Porous β-tricalcium phosphate (β-TCP) has been used for bone repair and replacement in clinics due to its excellent biocompatibility, osteoconductivity, and biodegradability. However, the application of β-TCP has been limited by its brittleness. Here, we demonstrated that an interconnected porous β-TCP scaffold infiltrated with a thin layer of poly (lactic-co-glycolic acid) (PLGA) polymer showed improved mechanical performance compared to an uncoated β-TCP scaffold while retaining its excellent interconnectivity and biocompatibility. The infiltration of PLGA significantly increased the compressive strength of β-TCP scaffolds from 2.90 MPa to 4.19 MPa, bending strength from 1.46 MPa to 2.41 MPa, and toughness from 0.17 MPa to 1.44 MPa, while retaining an interconnected porous structure with a porosity of 80.65%. These remarkable improvements in the mechanical properties of PLGA-coated β-TCP scaffolds are due to the combination of the systematic coating of struts, interpenetrating structural characteristics, and crack bridging. The in vitro biological evaluation demonstrated that rat bone marrow stromal cells (rBMSCs) adhered well, proliferated, and expressed alkaline phosphatase (ALP) activity on both the PLGA-coated β-TCP and the β-TCP. These results suggest a new strategy for fabricating interconnected macroporous scaffolds with significantly enhanced mechanical strength for potential load-bearing bone tissue regeneration.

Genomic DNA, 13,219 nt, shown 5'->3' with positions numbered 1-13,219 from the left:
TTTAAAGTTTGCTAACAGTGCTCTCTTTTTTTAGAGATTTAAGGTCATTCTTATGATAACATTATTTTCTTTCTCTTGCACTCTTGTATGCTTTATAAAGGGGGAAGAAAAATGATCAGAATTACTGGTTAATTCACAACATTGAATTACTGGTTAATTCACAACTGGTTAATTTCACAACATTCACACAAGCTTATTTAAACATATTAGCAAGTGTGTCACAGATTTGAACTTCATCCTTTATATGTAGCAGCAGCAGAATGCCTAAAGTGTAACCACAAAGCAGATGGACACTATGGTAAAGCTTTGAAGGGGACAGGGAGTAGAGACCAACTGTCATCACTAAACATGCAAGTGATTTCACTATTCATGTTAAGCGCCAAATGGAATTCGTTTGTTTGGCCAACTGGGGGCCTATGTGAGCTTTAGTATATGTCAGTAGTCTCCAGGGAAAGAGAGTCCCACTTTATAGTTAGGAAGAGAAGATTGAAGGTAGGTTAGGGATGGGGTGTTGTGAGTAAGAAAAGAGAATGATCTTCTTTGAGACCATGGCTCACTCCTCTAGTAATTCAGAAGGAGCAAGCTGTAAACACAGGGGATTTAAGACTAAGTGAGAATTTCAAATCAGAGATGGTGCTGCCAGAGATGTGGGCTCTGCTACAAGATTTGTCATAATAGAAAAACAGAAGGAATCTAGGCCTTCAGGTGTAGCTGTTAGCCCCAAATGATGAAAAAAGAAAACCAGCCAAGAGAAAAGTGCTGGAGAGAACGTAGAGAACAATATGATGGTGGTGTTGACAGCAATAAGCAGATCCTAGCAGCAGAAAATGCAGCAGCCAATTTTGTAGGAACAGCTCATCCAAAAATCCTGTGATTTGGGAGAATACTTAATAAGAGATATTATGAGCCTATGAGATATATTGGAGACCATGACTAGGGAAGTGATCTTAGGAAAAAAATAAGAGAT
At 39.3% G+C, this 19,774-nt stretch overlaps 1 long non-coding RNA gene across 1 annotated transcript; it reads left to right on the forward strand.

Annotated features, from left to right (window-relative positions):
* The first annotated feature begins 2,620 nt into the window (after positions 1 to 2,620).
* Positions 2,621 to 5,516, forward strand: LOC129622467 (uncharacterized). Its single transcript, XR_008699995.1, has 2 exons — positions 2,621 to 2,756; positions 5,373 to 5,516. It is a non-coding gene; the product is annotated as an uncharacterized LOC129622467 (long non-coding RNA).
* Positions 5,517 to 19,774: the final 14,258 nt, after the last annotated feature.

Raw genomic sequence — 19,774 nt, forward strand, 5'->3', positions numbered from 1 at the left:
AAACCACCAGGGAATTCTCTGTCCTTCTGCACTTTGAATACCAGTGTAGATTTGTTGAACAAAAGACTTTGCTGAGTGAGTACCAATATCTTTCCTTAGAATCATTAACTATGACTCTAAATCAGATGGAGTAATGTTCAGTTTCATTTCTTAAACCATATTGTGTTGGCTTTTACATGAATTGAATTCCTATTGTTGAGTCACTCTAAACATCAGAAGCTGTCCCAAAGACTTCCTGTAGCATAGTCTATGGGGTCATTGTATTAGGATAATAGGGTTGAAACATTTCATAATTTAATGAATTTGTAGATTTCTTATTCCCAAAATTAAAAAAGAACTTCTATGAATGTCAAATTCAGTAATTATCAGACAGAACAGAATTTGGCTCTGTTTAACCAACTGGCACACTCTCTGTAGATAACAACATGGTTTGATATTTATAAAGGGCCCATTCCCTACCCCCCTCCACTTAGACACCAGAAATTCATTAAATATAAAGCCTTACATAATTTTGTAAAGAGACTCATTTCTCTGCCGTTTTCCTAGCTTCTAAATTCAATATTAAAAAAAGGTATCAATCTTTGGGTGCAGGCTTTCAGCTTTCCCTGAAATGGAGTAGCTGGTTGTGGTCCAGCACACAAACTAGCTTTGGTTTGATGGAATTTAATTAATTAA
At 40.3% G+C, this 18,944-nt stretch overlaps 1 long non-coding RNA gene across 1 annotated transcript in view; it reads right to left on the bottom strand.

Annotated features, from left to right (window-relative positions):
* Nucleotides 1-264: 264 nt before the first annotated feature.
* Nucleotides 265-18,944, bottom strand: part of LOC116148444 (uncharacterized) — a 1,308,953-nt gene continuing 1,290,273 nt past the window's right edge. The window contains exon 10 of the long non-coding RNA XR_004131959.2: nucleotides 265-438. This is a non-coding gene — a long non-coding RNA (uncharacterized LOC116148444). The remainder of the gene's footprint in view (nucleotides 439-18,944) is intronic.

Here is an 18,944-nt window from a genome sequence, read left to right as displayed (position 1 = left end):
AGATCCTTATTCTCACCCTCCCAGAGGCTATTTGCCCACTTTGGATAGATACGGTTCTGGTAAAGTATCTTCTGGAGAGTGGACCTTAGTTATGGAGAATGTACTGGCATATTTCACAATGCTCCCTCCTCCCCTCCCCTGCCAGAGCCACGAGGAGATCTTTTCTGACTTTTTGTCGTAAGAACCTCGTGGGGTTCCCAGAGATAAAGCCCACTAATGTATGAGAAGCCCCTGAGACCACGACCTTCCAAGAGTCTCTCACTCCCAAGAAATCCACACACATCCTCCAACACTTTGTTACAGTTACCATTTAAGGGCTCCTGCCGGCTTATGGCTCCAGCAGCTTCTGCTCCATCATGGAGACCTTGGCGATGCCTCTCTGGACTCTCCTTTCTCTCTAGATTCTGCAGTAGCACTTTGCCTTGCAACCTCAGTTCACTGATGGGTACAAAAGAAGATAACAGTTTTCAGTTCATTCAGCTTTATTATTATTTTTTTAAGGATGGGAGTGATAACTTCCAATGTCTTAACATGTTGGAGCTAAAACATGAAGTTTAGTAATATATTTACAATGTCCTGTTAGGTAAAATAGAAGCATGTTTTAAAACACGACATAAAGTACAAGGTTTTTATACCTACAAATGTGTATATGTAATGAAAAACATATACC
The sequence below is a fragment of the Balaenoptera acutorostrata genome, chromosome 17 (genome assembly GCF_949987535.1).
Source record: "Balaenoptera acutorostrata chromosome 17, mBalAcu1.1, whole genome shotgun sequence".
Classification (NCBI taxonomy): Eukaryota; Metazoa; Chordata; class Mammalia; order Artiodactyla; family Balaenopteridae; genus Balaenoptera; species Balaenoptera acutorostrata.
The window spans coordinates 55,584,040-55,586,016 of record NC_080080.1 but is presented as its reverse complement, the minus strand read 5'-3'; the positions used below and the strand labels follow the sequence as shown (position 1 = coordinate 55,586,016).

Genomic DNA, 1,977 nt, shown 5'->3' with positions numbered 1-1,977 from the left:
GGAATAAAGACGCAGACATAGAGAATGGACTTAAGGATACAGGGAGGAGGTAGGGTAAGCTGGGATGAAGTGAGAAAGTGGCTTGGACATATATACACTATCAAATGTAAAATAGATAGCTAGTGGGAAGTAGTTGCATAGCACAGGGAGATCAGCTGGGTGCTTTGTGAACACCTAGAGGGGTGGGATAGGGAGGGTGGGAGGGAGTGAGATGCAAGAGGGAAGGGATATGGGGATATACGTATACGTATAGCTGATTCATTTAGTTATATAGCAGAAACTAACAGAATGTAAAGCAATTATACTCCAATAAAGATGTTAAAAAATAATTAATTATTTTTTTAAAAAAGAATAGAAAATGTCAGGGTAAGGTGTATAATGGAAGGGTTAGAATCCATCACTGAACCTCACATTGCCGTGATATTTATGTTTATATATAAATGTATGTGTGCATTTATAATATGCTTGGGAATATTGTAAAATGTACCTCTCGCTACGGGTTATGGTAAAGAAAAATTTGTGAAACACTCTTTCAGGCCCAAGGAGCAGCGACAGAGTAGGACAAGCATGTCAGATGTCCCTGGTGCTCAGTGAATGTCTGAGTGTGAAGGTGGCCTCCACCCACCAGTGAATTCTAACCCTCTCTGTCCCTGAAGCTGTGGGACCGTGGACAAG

Poly (lactic-co-glycolic acid); β-tricalcium phosphate; Functional composites; Scaffold; Bone tissue engineering